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BWW Interview: Chelsea Sutton Reveals The Personal Significance of Creating SPITE & MALICE

Chelsea Sutton's latest SPITE & MALICE premieres March 22, 2021 as one of the thirteen projects in RealTime Intervention's POST THEATRICAL

BWW Interview: Chelsea Sutton Reveals The Personal Significance of Creating SPITE & MALICE

Playwright/director Chelsea Sutton's latest SPITE & MALICE premieres March 22, 2021 as one of the thirteen projects in RealTime Intervention's POST THEATRICAL. An homage to her grandmother, SPITE & MALICE has the audience interacting with the SPITE & MALICE actors, using materials mailed to the ticket holder. The busy, multi-project-juggling Chelsea managed to find a few moments to answer my inquiries.

Thank you for taking the time for this interview, Chelsea! Miss running into you at the Garry Marshall and the Rogue Artist Ensemble performances.

I miss seeing you too! I especially miss chatting over the buffets of free food at openings.

How did you first get involved with RealTime Interventions and POST THEATRICAL?

The Orchard Project hosted a special pandemic-inspired lab last summer called the Liveness Lab, which was centered around one big question: What makes theater alive? When we can't gather, when doing "live" performances is difficult in a virtual world, what can make a piece of theatre feel like it is breathing? Almost 200 of us met twice a week to discuss these questions, shared things we were working on and resources we'd found, and started to find some like-minded folks who were interested in breaking the mold of what we'd been defining as theatre before everything shut down.

It was in Liveness Lab that a group dedicated to talking about "postal plays" or mail-based theatre was formed. That is, any play that requires the use of the USPS in some way, and Molly and Rusty of RealTime Interventions were an important part of that. When the Lab ended, they reached out to all the participants to see if anyone wanted to continue the conversation about postal plays.

BWW Interview: Chelsea Sutton Reveals The Personal Significance of Creating SPITE & MALICE POST THEATRICAL came out of that continued conversation. We found there was a whole group of us - individuals and theatre companies - who wanted to produce their own postal plays. So we decided to band together and create a festival umbrella to house, market, and support all of us. Molly and Rusty really led the charge on this and has supported all 13 projects in the festival - even while producing their own!

SPITE & MALICE - such an intriguing title. How did you come up with that?

Spite & Malice is a card game I grew up playing with my grandmother. It defined a lot of my childhood and my love of cards now. I've been helping my grandmother go through her house over the last few years, slowly downsizing and getting rid of things. During one cleaning day, I found over 50 decks of cards stuck in a drawer - more than any person should really have unless you're a magician - and I knew I wanted to do something with them. So, while talking with the POST THEATRICAL crew in October, I started to devise a found-object postal play, building a fantasy story around the cards.

Then my grandmother died of COVID in December. Suddenly the story and the title took on a much deeper meaning to me - and the cards I had held onto became that much more precious and full of story. So while this play is just a little fantasy story and hopefully fun, it is also a bit of a memorial for her.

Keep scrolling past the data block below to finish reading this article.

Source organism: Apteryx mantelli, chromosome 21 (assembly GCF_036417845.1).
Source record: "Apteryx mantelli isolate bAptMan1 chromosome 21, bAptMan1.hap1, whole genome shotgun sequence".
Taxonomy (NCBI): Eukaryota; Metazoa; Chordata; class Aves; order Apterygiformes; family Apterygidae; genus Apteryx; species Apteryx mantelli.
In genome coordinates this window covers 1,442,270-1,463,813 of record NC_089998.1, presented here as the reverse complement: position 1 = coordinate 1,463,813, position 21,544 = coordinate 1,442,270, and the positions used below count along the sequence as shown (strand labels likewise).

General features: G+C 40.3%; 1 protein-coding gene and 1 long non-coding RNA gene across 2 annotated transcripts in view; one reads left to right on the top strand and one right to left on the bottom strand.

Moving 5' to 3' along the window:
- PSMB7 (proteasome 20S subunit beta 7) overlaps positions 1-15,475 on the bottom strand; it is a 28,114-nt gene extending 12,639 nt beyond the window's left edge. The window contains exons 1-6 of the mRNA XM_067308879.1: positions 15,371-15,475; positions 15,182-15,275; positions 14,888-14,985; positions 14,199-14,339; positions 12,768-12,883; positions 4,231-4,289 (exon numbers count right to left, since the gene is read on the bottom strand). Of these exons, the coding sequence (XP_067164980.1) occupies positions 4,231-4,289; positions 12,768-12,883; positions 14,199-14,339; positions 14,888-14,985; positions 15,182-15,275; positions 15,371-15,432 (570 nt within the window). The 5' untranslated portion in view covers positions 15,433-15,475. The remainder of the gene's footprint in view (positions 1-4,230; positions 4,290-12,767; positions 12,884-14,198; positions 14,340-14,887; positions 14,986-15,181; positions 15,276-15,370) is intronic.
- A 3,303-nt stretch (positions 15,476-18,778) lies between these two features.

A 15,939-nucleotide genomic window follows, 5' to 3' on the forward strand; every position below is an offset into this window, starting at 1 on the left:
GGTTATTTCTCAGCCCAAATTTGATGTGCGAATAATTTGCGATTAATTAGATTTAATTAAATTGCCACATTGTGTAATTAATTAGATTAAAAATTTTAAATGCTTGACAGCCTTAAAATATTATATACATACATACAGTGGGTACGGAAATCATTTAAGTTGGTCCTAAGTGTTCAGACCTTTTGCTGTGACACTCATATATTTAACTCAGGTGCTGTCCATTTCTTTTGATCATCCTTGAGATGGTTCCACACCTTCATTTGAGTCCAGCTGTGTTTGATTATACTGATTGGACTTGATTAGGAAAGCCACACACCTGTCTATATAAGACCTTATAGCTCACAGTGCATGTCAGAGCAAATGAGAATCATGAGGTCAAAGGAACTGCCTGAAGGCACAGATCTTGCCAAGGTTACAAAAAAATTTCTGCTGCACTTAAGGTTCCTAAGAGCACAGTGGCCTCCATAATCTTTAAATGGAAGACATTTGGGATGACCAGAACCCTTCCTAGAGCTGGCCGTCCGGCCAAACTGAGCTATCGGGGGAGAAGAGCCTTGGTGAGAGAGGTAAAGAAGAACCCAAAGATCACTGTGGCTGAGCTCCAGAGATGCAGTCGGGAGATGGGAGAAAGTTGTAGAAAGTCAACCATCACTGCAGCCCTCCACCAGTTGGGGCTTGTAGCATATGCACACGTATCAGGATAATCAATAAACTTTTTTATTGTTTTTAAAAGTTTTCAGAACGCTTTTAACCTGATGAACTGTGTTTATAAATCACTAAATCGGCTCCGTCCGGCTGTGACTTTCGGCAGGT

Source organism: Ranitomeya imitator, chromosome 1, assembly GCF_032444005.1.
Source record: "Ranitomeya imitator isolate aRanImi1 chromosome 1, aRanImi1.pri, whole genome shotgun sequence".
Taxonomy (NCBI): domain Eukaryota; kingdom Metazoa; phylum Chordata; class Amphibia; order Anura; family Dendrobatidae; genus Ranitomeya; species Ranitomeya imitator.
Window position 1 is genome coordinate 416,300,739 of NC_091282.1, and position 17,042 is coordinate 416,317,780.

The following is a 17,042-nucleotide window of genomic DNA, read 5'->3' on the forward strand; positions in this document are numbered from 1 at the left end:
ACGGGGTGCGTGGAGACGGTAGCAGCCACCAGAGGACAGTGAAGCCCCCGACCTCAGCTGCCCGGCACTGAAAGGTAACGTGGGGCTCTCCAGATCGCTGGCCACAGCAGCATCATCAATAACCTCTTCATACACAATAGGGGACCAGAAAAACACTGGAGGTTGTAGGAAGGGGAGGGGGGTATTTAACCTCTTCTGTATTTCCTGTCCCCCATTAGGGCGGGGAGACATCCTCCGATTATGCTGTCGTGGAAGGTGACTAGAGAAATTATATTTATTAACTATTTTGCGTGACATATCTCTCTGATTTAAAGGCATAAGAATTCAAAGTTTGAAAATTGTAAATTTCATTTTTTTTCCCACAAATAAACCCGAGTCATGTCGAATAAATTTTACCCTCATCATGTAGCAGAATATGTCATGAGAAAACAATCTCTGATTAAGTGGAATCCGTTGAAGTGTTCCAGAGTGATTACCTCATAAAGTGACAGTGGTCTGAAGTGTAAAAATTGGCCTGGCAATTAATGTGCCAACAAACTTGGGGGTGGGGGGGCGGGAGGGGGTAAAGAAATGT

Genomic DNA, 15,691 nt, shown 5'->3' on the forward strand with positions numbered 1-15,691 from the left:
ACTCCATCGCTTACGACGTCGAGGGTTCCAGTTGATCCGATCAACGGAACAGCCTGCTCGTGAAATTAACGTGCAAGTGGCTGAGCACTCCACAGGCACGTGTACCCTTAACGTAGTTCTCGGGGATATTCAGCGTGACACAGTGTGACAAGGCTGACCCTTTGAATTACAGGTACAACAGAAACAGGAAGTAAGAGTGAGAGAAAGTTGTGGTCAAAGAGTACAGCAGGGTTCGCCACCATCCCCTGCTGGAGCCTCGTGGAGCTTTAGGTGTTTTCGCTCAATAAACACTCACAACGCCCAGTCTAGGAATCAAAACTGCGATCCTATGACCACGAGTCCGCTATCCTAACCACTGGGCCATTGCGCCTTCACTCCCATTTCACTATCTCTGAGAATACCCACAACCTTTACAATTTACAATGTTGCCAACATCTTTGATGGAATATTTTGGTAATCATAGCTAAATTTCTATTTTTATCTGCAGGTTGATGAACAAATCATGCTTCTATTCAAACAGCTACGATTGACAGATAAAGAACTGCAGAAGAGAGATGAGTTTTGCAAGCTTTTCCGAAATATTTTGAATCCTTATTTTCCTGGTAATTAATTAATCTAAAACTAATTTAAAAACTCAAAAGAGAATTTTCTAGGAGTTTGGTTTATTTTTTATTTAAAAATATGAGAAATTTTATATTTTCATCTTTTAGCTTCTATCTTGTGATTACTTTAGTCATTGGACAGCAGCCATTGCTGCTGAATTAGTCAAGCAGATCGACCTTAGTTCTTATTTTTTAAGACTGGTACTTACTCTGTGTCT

What would your three-line pitch be for SPITE & MALICE?

It's interactive fiction, audio drama, and found-object play about a fantasy world existing within our own. There's a never-ending-card game that balances luck and time and space, and a woman who is grieving and willing to tear the universe apart to bring back the person she lost. It lives somewhere between theatre and a written story, but it gives you something everyone gets excited about: a package in the mail!

BWW Interview: Chelsea Sutton Reveals The Personal Significance of Creating SPITE & MALICE Would you describe how the interactive process works with the SPITE & MALICE audience?

An audience member will receive one mailing at the beginning of the process. It will include a Rulebook for the game and some playing cards. As the audience reads the story, they will be called to explore the world and characters through audio, found footage video, and chat messages online and through a toll-free phone number.

Most importantly, they will be asked by one of our characters to "play" the cards into the world. "Playing" the cards can be reflective, silly, sarcastic, sincere - but it invites the audience to attach meaning to the cards and to release that power back into the universe. They'll mail one thing back to the Rulemakers of the game, and then a final mailing will go out to them at the end of April with some closure of the story.

Did WELCOME TO MEADOWLARK FALLS - CHRISTMAS AT HOME, the interactive project you directed over the holidays, spark the genesis of SPITE & MALICE?

I started thinking about doing a postal playback in August or September. I'd been talking with Lori Meeker, the playwright of WELCOME TO MEADOWLARK FALLS, and our production manager/collaborator Alexis Robles about what small offering we could do this year. We'd originally hoped to do a full in-person production, but of course that couldn't happen. I was noodling on maybe a postal play being the perfect thing - but Lori pitched it first! She gets all the credit for that one.

Will your performers be interacting live during the March 22nd through April 30th run? Or are they being filmed?

BWW Interview: Chelsea Sutton Reveals The Personal Significance of Creating SPITE & MALICE There are no live performances during the run, except for some text messages, emails, or other correspondence that might come from one of the lead characters and is responsive to what the audience is doing.